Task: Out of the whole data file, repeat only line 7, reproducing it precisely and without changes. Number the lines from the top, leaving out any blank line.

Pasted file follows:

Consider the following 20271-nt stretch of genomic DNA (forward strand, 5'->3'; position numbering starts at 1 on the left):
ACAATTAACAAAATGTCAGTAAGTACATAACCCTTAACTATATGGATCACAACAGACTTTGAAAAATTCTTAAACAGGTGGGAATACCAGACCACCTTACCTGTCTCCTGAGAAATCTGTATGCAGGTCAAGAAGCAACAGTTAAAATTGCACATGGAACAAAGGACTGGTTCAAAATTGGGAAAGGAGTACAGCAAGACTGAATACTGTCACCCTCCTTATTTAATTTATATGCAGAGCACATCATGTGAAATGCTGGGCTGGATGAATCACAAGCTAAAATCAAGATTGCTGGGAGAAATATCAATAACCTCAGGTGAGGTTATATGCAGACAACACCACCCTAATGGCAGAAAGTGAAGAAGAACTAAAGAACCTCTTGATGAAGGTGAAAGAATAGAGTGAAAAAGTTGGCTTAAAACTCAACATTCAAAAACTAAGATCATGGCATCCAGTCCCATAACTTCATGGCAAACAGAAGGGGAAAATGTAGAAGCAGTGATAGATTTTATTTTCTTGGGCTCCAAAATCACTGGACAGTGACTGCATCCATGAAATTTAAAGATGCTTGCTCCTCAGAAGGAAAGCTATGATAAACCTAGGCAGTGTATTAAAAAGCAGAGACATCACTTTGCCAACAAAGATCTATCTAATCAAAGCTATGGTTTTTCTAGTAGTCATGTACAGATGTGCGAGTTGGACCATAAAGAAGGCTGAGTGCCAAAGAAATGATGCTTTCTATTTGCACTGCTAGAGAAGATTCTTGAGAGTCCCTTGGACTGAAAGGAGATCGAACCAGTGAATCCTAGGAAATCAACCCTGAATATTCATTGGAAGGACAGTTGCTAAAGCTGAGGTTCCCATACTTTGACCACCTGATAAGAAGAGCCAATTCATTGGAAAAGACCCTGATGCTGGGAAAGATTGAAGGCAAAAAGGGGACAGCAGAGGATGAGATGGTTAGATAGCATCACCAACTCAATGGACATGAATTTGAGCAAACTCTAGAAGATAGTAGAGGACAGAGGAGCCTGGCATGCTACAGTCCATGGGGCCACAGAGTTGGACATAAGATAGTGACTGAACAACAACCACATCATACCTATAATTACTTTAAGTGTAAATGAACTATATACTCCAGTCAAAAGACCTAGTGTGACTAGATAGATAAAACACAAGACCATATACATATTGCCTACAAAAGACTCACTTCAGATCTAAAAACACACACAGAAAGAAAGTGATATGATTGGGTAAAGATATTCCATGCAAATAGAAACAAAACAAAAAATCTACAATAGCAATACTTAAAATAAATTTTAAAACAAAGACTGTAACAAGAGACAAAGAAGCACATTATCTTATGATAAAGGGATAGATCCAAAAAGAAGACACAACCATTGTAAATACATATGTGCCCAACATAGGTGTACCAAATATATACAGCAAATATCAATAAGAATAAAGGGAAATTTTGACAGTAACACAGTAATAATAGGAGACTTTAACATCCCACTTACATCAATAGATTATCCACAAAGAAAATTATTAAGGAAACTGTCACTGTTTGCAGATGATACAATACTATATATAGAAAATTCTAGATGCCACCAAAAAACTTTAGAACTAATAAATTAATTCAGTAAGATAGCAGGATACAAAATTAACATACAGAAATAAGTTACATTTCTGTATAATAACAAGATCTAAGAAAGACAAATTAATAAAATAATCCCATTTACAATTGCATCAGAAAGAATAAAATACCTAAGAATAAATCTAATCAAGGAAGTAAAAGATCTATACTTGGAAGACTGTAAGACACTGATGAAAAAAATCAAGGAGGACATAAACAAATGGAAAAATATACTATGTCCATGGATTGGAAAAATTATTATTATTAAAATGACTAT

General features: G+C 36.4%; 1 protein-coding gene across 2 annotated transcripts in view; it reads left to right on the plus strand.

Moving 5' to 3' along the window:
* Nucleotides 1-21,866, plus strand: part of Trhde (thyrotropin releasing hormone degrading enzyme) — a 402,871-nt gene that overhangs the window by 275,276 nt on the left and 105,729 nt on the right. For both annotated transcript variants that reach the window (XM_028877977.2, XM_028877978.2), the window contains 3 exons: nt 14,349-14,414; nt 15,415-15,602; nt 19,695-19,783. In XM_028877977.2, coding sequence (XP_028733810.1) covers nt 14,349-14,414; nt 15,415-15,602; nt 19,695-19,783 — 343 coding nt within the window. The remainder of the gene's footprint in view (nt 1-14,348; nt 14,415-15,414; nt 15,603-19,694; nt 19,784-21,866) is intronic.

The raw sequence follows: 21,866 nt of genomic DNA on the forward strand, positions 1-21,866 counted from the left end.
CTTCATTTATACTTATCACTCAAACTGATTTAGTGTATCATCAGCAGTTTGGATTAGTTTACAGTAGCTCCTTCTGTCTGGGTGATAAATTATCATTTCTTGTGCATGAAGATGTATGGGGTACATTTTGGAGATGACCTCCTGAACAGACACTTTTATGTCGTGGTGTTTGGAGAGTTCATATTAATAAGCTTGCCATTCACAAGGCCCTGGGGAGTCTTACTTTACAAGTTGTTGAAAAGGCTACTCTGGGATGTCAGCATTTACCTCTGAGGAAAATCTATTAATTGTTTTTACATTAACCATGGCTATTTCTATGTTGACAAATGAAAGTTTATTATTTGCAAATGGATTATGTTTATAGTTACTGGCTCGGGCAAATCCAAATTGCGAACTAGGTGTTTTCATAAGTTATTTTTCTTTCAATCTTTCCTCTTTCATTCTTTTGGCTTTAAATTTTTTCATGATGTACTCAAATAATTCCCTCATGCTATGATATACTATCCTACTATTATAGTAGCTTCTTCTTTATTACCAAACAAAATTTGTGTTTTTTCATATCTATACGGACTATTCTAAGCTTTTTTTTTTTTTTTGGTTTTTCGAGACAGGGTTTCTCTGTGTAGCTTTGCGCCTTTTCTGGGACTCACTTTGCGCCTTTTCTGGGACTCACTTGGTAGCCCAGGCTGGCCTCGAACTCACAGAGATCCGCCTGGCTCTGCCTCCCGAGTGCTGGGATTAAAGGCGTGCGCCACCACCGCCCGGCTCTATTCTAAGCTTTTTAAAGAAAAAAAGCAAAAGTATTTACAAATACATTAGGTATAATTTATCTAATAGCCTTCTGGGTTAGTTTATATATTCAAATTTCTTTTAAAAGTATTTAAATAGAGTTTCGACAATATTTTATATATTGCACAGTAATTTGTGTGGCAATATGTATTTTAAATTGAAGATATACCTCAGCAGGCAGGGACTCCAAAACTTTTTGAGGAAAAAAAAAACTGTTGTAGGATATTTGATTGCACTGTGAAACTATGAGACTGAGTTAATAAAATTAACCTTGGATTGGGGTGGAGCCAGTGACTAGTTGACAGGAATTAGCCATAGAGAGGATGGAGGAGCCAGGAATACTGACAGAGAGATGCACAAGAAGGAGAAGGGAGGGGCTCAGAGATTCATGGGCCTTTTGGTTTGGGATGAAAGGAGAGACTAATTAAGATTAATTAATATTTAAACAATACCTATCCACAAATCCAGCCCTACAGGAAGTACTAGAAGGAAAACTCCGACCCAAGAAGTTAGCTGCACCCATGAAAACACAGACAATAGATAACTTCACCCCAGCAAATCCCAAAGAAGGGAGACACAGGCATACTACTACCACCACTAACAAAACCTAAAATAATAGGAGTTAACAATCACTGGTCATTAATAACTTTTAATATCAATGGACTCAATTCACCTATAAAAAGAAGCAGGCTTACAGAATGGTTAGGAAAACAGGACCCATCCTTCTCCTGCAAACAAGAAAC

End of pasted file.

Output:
CTTCATTTATACTTATCACTCAAACTGATTTAGTGTATCATCAGCAGTTTGGATTAGTTTACAGTAGCTCCTTCTGTCTGGGTGATAAATTATCATTTCTTGTGCATGAAGATGTATGGGGTACATTTTGGAGATGACCTCCTGAACAGACACTTTTATGTCGTGGTGTTTGGAGAGTTCATATTAATAAGCTTGCCATTCACAAGGCCCTGGGGAGTCTTACTTTACAAGTTGTTGAAAAGGCTACTCTGGGATGTCAGCATTTACCTCTGAGGAAAATCTATTAATTGTTTTTACATTAACCATGGCTATTTCTATGTTGACAAATGAAAGTTTATTATTTGCAAATGGATTATGTTTATAGTTACTGGCTCGGGCAAATCCAAATTGCGAACTAGGTGTTTTCATAAGTTATTTTTCTTTCAATCTTTCCTCTTTCATTCTTTTGGCTTTAAATTTTTTCATGATGTACTCAAATAATTCCCTCATGCTATGATATACTATCCTACTATTATAGTAGCTTCTTCTTTATTACCAAACAAAATTTGTGTTTTTTCATATCTATACGGACTATTCTAAGCTTTTTTTTTTTTTTTGGTTTTTCGAGACAGGGTTTCTCTGTGTAGCTTTGCGCCTTTTCTGGGACTCACTTTGCGCCTTTTCTGGGACTCACTTGGTAGCCCAGGCTGGCCTCGAACTCACAGAGATCCGCCTGGCTCTGCCTCCCGAGTGCTGGGATTAAAGGCGTGCGCCACCACCGCCCGGCTCTATTCTAAGCTTTTTAAAGAAAAAAAGCAAAAGTATTTACAAATACATTAGGTATAATTTATCTAATAGCCTTCTGGGTTAGTTTATATATTCAAATTTCTTTTAAAAGTATTTAAATAGAGTTTCGACAATATTTTATATATTGCACAGTAATTTGTGTGGCAATATGTATTTTAAATTGAAGATATACCTCAGCAGGCAGGGACTCCAAAACTTTTTGAGGAAAAAAAAAACTGTTGTAGGATATTTGATTGCACTGTGAAACTATGAGACTGAGTTAATAAAATTAACCTTGGATTGGGGTGGAGCCAGTGACTAGTTGACAGGAATTAGCCATAGAGAGGATGGAGGAGCCAGGAATACTGACAGAGAGATGCACAAGAAGGAGAAGGGAGGGGCTCAGAGATTCATGGGCCTTTTGGTTTGGGATGAAAGGAGAGACTAATTAAGATTAATTAATATTTAAACAATACCTATCCACAAATCCAGCCCTACAGGAAGTACTAGAAGGAAAACTCCGACCCAAGAAGTTAGCTGCACCCATGAAAACACAGACAATAGATAACTTCACCCCAGCAAATCCCAAAGAAGGGAGACACAGGCATACTACTACCACCACTAACAAAACCTAAAATAATAGGAGTTAACAATCACTGGTCATTAATAACTTTTAATATCAATGGACTCAATTCACCTATAAAAAGAAGCAGGCTTACAGAATGGTTAGGAAAACAGGACCCATCCTTCTCCTGCAAACAAGAAAC